A few months ago, the idea that electric companies wouldn't be able to meet demand sounded preposterous. But on the evening of January 18, the lights went out in San Francisco. "Black Wednesday" became a milestone to American consumers—much like the first time gas prices exceeded $1 a gallon in the 1970s' energy crisis.
Northern California's surprise conversion to candlepower coincides with a slew of falling stereotypes. High-technology and Internet industries, once assumed to be clean and eco-friendly, have been fingered as major new drains on the energy grid. Deregulation has proven that, despite some philosophical objections to the old publicly controlled electricity monopoly, the private market can do worse. Washington Governor Gary Locke acted as a decisive leader, proposing a package of legislative fixes for our state's energy market on January 24. (OK, the ever-cautious Guv isn't recommending drastic steps, but remember it was broad, sweeping changes that got California in the soup to begin with.)
Electricity shortages are a big deal. If you dial your phone and get "all circuits are busy," the system has failed, but it's just another bad day for the phone company, says Seattle City Light Superintendent Gary Zarker. Turn on the light switch and nothing happens, and to most consumers, that's an outrage. And with California's two major electric utilities more than $12 billion in debt to power suppliers, the Golden State's electric woes are only beginning.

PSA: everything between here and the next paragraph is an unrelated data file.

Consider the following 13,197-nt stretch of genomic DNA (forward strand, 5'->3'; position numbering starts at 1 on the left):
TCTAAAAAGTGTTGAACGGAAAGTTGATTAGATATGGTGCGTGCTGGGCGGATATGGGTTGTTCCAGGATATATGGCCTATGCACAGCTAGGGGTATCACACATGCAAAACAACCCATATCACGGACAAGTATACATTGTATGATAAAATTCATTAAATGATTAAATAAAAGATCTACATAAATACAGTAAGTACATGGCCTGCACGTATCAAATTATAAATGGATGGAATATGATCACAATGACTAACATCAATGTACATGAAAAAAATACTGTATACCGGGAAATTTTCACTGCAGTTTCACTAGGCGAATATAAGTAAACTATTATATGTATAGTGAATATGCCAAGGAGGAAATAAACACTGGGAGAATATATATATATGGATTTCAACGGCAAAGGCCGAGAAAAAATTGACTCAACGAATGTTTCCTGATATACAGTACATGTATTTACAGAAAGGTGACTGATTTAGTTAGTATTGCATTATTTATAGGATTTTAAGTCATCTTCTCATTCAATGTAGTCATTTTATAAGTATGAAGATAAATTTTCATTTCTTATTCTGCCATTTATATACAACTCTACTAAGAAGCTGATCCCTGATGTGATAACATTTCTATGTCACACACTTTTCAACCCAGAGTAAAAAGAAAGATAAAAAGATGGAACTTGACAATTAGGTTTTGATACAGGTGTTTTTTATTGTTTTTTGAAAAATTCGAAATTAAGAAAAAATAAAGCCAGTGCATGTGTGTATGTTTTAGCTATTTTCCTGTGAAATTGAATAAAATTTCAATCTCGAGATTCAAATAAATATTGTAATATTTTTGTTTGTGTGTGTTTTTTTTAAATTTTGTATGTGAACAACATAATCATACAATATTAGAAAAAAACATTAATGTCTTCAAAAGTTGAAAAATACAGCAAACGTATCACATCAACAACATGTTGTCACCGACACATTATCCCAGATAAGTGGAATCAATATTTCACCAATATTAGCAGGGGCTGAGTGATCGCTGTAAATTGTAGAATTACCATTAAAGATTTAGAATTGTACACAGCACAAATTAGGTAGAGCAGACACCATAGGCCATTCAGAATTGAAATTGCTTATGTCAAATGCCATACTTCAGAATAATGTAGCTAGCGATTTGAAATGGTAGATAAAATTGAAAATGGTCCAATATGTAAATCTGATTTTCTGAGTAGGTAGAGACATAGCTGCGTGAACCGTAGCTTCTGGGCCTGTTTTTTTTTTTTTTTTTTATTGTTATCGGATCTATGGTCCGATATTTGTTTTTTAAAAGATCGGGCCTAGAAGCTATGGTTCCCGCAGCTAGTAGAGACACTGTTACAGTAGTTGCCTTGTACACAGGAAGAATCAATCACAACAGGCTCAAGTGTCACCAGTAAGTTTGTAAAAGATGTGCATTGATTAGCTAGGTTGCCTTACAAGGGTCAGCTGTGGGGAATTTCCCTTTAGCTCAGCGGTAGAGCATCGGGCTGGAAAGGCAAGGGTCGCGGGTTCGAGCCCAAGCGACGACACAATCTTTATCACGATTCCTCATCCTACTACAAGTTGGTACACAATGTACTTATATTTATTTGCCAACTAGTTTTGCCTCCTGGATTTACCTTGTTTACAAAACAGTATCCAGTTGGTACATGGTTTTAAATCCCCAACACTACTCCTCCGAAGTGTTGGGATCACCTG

To the average Seattle resident, things might not seem so rosy here either. Electric bills already include a 10 percent surcharge, and the Seattle City Light Council added another 18 percent on January 29. The city still faces a $340 million tab for unanticipated energy costs over a one-year period. But assuming the California electricity crunch is the opening thunderclap in a coming storm of electricity shortages and soaring costs, Washington state finds itself well-situated to ride it out. In fact, the crises down south might be the best thing that could have happened to this state's energy situation. Here's why:
DEREGULATION IS DEAD
State Senator Bill Finkbeiner, a Redmond Republican who led the unsuccessful push to pass a Washington deregulation bill in the 1997 session, says the California situation will cool lawmakers' jets for years to come. Factor in the narrow partisan split in the Legislature and be assured that Washington will remain one of the states with the wisdom to let California's deregulation scenario play out before making sweeping changes in electricity delivery.
This latest deregulation disaster began in 1992, when Congress lifted regulations on the wholesale electric market. Some 23 states have followed with their own deregulation legislation. As California legislators were approving drastic system changes in 1996, business owners in Washington watched approvingly. Frustrated by having to buy electricity at state-mandated prices when cheaper power was available on the open market, a consortium representing the state's major businesses led the push for deregulation. "When the issue first came up, you could hardly find anyone in the region who didn't think it was inevitable," says Zarker.
The issue came to a head in 1997. "I don't know how near we came [to passing a bill]," says Finkbeiner, who narrowly avoided being the Father of Washington Electricity Deregulation. "I think Washington state has a lot of unique issues that kept that from happening."
A cadre of Seattle-area critics fought the state's urge to make a snap decision on deregulation. City Light's Zarker, City Council member Margaret Pageler, state Representative Erik Poulsen, and even officials of Puget Sound Energy, the privately owned utility that serves many of Seattle's suburbs, pointed out that this state had far more to lose than to gain from monkeying with the system. Pageler, then chair of the Council's Utilities Committee, began her stump speech against deregulation as follows: "When I think about deregulation, I think about Valu-jet; I think